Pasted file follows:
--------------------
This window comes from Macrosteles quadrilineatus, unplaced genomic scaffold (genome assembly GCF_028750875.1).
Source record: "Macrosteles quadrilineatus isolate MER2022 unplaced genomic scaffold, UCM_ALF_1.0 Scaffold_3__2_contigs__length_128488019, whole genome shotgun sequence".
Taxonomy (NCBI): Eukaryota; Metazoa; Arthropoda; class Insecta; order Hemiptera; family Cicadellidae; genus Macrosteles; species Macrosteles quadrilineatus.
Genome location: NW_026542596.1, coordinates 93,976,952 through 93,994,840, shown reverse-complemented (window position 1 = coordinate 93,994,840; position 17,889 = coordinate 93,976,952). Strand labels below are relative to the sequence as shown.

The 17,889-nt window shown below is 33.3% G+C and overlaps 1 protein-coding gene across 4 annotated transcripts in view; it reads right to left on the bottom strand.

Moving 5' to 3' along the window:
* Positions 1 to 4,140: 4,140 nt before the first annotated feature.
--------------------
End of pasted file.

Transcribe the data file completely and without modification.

This window comes from Macrosteles quadrilineatus, unplaced genomic scaffold (genome assembly GCF_028750875.1).
Source record: "Macrosteles quadrilineatus isolate MER2022 unplaced genomic scaffold, UCM_ALF_1.0 Scaffold_3__2_contigs__length_128488019, whole genome shotgun sequence".
Taxonomy (NCBI): Eukaryota; Metazoa; Arthropoda; class Insecta; order Hemiptera; family Cicadellidae; genus Macrosteles; species Macrosteles quadrilineatus.
Genome location: NW_026542596.1, coordinates 93,976,952 through 93,994,840, shown reverse-complemented (window position 1 = coordinate 93,994,840; position 17,889 = coordinate 93,976,952). Strand labels below are relative to the sequence as shown.

The 17,889-nt window shown below is 33.3% G+C and overlaps 1 protein-coding gene across 4 annotated transcripts in view; it reads right to left on the bottom strand.

Moving 5' to 3' along the window:
* Positions 1 to 4,140: 4,140 nt before the first annotated feature.